The above is NOT the gun I used, and I don’t know a darn thing about guns, but this one looks a bit like the one that was available to me, except that it had a silver handle.
When I was a junior or senior in high school, my mother said, “You’ll be leaving me soon. I’m going to have to find someone else.” Every weekend, she was going to the American Legion and coming home long after I’d gone to bed. One particular night, in the wee hours, I was startled awake by the light in my bedroom flicked on.
There was my mother with a man I’d only met one time, named Shannon Harger. And with her was another couple she was friends with. She announced that she wanted to get married, and was I okay with that? Thoughts of my beloved dad filled my head, and so rubbing the sleep from my eyes, I nodded approval. I scrambled from bed and threw on some clothes as instructed. Very soon, we were all in the car on the way from Little Rock to Ripley, Tennessee. Apparently one could get married in Ripley without a blood test (as used to be required in many jurisdictions) or a waiting period. I have only vague memories of the justice of the peace performing the ceremony… I know that before they said their vows, as we were waiting for the government office to open, we ate breakfast at a restaurant sitting at a table by a window with a view of the small town street.
Shannon moved into our home, bringing with him nothing but a pillow case filled with a few clothes. Or so I thought, but he must have a few more items, because I quickly realized he had guns and bullets stashed in my mother’s dresser drawer. The Story of Shannon will have to wait for another post, but suffice it to say that his only son, Marion Shannon Harger, Jr, is still incarcerated in a Missouri prison after several decades — he was convicted of double rape and sodomy. No, Shannon wasn’t anything like my beloved daddy, but he came with guns.
This is a photograph of Shannon with one of his rifles:
And the following shows the Missouri Department of Corrections info for Shannon’s son:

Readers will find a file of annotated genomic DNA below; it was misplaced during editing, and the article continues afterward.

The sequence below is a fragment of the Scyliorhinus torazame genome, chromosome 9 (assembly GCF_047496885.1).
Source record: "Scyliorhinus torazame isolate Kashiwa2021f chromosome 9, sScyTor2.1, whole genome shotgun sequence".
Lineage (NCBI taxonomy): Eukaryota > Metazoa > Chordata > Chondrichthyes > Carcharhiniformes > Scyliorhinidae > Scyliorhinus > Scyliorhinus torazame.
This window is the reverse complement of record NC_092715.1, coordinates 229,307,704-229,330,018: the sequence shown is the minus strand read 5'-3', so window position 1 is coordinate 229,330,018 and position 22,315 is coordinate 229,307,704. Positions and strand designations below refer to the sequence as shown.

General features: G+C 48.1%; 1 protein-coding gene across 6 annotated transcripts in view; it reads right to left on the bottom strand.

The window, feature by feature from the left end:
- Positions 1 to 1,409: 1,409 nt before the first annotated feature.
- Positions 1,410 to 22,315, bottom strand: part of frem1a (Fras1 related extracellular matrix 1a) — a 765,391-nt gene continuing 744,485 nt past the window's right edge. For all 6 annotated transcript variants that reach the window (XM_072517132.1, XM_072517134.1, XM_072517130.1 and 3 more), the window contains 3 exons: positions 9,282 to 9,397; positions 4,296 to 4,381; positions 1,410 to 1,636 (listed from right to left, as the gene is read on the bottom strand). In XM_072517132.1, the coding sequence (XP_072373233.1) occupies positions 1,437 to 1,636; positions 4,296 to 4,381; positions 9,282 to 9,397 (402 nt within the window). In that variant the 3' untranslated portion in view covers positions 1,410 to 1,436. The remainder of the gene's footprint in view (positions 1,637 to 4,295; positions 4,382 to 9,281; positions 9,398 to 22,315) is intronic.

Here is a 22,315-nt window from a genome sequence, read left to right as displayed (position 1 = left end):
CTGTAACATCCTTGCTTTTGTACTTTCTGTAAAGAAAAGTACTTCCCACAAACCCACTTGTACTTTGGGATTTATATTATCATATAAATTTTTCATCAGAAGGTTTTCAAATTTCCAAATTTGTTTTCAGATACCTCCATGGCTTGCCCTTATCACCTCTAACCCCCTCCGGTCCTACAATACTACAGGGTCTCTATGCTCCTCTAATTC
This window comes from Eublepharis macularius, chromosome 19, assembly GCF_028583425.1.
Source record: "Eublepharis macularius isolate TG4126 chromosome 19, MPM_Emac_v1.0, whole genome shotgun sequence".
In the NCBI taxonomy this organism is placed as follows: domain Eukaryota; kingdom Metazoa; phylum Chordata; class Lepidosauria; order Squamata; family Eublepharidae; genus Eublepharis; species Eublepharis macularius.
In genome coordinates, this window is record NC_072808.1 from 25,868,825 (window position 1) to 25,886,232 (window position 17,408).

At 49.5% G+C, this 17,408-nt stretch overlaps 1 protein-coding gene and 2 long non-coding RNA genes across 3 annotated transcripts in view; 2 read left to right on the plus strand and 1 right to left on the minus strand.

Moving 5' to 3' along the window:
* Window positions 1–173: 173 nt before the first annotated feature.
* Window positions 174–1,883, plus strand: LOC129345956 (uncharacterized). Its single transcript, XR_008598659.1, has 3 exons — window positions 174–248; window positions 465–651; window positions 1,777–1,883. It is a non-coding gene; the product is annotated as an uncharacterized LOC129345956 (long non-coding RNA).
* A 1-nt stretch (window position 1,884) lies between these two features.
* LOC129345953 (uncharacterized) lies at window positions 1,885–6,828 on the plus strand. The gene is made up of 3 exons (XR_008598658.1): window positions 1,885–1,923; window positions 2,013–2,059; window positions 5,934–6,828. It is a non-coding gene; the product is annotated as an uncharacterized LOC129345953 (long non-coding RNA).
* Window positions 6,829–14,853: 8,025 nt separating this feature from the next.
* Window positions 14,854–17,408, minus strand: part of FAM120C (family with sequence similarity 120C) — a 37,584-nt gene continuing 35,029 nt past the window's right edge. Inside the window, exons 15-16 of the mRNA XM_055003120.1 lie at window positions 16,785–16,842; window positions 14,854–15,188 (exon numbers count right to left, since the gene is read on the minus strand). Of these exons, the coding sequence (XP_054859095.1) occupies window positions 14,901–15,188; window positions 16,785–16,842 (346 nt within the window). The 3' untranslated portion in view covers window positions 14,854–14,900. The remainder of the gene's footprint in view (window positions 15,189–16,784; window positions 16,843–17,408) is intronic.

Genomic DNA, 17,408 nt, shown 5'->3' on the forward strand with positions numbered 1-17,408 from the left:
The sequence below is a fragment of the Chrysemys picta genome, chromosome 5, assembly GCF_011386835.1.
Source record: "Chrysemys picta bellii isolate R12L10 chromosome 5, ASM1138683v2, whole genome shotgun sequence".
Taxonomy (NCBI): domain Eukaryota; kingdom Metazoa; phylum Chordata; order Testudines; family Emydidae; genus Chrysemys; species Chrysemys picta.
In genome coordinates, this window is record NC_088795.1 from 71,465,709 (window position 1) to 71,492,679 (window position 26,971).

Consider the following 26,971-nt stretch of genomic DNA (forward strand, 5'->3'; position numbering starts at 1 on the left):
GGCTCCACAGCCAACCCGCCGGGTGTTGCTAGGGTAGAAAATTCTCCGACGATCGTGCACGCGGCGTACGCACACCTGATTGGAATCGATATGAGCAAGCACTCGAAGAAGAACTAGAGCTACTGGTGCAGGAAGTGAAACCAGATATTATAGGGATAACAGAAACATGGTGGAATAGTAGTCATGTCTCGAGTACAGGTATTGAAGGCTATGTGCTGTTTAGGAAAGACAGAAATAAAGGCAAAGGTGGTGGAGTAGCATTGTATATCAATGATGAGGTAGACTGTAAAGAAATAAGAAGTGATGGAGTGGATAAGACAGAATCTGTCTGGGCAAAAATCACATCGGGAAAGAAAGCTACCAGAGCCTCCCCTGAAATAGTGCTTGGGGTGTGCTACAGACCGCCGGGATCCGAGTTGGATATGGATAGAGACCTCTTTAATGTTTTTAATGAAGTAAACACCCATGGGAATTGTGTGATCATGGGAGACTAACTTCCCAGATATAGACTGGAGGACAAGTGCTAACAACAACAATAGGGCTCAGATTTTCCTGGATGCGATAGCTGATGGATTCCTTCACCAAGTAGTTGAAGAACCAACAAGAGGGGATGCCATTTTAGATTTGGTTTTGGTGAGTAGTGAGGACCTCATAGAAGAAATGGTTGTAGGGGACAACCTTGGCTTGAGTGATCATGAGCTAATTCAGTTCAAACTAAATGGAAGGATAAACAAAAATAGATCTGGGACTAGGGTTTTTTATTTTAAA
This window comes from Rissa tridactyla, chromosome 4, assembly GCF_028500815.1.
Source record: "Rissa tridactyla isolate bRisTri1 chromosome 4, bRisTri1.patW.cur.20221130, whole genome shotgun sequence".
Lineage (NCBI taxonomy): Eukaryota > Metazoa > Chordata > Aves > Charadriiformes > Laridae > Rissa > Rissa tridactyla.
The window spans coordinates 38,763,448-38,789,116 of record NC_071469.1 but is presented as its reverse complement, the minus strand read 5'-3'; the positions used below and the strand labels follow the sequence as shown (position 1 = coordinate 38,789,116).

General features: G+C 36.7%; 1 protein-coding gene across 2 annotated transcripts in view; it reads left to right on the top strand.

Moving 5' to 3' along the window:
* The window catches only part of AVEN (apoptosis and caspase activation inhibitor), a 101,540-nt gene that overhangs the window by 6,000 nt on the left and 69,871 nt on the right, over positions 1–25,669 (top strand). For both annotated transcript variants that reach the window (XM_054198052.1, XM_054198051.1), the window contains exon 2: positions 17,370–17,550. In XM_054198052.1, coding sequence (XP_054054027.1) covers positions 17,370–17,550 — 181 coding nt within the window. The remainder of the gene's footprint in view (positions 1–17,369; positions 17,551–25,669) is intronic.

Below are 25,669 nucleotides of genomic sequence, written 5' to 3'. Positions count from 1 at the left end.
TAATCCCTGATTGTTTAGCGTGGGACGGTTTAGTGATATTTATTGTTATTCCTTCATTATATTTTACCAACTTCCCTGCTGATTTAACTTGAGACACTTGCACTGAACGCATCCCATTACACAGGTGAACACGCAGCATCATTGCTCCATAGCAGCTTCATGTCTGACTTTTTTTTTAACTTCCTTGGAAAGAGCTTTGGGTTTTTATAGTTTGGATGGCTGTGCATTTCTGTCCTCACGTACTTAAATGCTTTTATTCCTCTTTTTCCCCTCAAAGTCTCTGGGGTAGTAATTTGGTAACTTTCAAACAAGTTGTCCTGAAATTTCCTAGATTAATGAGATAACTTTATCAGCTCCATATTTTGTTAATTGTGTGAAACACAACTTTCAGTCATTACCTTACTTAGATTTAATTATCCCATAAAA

So one weekend when I was still in high school, my mother and Shannon took a road trip to see relatives and left me at home alone. Things had only gotten worse than they were before. I had never held or even seen a real gun, but I went into my mother’s bedroom and opened the drawer. There was the gun!! It was heavy to hold.
Once again, the fine details escape me, but I remember standing beside my mother’s bed with the sunshine streaming in the windows through the curtains. Each time, there was always sunshine. I didn’t know how to work a gun, as I’d never even seen one, but I must have cocked it. I pointed the barrel at my temple and paused. The shards of sunlight danced on the wall and I can still see the pink and green floral pattern of the sheets on my mother’s bed. A split second must have droned into a lifetime. I pulled the trigger…
I was not expecting the backfire. My hand jerked and with it, the aim of the gun. The bullet must have missed my head by a fraction of an inch? Now I had failed on my third attempt. I hadn’t even known for sure if there were bullets in the gun, though I’m sure I had tried to look… I was definitely certain that one bullet had whizzed past my skull, as I could almost feel the breeze. I searched for the bullet — had it gone into the mattress of the bed was or was it embedded in the wall? I was terrified that my intent would be discovered and I’d be in big trouble. So I gingerly replaced the gun back in the drawer, and prayed that what I’d done would not be found out. To her last breath, I never told my mother about this…
So quite clearly, I was “deadly” serious in ending my life and my pain. What happened next is material for a macabre dark comedy. I’d kept a journal from about the age of 14 onward. I recall writing in it by pen after school, while I waited on my mother to get home from work, and writing at every other chance as well. Once, my mother came home a little earlier than usual, and I swiftly hid the diary under a cushion. I was always hiding my journal…
However, my mother went on a cleaning spree, and she discovered the diary where I’d hidden it under a mattress. Now she could no longer deny what surely must have been obvious by then. She saw in my own scrawled adolescent handwriting that I wanted, WANTED to die.